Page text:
Tradition Twelve ought to read, "Humility, EXPRESSED BY
anonymity, is the spiritual foundation of all our traditions. When writing the traditions in the 12&12, The
last sentence is: We are sure that HUMILITY, expressed by
anonymity is the greatest safeguard that Alcoholics Anonymous can ever have. Most A.A. members have not a
nodding acquaintance with humility. We are so full of pride,
there is no room for humility. ANONYMOUS
Anonymity has become an archaic thing of the past along with the other traditions except the 7th. Most of the meetings I have attended seem to be nothing more than fuel for the gossipers. There is actually a member who scans the police reports for people in the program and blabs their names to everybody who will listen.
Does your group have a collective Group Conscience or do just a few of the alpha's run the thing? ( For clear definition of "Informed Group Conscience "see the Pamphlet The AA Group page 28)
Not all meetings are groups
Sometimes I've seen meetings myopic and nearly compulsive about traditions, and others lackadaisical.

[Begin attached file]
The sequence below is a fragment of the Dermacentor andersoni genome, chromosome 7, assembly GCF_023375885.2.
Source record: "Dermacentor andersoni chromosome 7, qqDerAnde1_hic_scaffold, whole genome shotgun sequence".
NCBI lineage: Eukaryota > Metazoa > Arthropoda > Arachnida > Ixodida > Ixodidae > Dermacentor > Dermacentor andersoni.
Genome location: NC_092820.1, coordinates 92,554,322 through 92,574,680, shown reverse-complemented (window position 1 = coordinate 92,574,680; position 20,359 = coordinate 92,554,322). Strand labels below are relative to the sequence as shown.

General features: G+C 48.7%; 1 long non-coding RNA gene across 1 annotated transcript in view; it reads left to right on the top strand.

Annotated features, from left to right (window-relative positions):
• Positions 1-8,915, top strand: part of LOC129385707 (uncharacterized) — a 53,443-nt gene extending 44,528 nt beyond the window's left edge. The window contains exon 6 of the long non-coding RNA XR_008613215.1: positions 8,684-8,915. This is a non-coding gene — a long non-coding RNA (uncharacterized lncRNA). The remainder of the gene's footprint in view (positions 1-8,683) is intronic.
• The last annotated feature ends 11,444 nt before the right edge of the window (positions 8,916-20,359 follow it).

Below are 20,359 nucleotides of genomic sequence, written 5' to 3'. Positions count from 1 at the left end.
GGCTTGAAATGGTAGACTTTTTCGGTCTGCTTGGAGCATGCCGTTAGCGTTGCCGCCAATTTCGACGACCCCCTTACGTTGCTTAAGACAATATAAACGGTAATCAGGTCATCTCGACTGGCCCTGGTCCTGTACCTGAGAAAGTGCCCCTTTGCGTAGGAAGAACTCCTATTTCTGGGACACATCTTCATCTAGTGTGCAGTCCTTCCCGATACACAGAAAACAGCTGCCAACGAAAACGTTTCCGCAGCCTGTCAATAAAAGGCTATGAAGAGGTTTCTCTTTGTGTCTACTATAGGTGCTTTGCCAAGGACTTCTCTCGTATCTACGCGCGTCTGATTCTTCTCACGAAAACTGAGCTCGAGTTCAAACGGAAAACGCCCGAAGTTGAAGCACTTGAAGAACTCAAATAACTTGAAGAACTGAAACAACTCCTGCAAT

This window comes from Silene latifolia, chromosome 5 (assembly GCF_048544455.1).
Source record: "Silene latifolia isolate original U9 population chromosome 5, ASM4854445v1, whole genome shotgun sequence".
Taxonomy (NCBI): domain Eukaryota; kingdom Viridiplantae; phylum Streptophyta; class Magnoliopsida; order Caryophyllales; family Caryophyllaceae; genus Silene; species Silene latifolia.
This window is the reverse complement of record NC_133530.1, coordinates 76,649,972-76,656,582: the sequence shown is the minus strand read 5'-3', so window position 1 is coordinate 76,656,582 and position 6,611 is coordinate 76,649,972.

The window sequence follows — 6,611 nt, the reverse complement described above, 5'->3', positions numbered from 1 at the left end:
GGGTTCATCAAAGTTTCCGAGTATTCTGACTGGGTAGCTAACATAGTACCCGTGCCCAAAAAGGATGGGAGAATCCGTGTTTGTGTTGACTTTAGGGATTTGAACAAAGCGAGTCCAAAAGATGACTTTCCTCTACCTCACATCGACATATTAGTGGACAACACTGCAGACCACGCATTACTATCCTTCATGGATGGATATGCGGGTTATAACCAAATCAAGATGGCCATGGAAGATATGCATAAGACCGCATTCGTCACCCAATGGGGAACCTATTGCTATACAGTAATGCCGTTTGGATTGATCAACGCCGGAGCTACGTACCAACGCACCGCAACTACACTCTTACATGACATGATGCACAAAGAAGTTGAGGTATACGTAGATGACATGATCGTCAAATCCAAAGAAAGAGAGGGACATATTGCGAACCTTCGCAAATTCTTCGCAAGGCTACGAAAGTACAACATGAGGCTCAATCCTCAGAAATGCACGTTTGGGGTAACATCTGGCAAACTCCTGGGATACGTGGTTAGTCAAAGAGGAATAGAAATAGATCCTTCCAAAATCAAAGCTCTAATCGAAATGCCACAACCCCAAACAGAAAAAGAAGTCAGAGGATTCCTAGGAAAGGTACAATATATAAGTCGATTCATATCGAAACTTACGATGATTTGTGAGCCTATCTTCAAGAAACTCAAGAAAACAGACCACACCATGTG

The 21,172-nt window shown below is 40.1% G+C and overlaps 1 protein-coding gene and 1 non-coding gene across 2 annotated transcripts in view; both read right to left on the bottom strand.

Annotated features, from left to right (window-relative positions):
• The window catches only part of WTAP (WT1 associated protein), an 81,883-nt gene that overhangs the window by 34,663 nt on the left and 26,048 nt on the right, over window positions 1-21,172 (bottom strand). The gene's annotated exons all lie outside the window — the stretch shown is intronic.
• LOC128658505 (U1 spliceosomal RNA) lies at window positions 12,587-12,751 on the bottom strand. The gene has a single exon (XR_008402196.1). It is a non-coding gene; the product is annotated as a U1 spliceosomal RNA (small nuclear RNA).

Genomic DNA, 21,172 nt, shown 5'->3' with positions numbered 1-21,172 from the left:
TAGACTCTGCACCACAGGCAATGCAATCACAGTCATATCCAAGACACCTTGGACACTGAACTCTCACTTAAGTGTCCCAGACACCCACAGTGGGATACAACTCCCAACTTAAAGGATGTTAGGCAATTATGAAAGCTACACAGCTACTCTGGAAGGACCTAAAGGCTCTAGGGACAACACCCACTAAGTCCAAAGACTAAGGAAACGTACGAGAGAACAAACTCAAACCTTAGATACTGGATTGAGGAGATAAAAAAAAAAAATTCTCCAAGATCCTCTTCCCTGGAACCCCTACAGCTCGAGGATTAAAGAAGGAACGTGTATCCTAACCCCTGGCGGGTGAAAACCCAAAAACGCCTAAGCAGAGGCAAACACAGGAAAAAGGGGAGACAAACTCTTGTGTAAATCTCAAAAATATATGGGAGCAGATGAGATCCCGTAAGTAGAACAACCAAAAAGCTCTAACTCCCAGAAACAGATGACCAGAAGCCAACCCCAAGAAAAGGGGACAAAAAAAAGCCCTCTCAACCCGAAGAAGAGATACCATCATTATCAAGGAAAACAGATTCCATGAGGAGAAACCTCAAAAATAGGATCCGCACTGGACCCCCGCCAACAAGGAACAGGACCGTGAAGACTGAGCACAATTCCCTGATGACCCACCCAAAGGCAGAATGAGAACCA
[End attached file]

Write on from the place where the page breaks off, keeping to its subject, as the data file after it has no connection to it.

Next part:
The anonymity statement is rarely used in many clubhouses, because of a change from closed to open meetings. Our clubhouse does read the 12T at every meeting.. That said, the "What you see here, what is said here, when you leave here, let it stay here" is rarely heard.
We have a large influx of court system people, and in my 25 years of sobriety when I began I rarely attended an open meeting. Now I don't care who knows.
Easy does it. My take is this. Don't compromise your sobriety for some perceived notion of anonymity. A statement does not make us anonymous, the principles do.
to be blunt as someone who has sponsored many people over the years, you can't force it.
Needing something to be read is a needing to be the "director, actor and cast again."
My recommendation would be to read the Acceptance stuff in Dr.Alcoholic Addict on pages 447 of the 3rd edition or 417 of the 4thEdm and bring up as a topic in a meeting and discuss it. Control is the problem, not anonymity.
My first sponsor suggested to me that if it was not my home group, I have the option of just accepting that group's way of doing things. I can either attend or not. But I find now that my serenity is greater if I give up the idea that I know the "right way" for someone else or their group.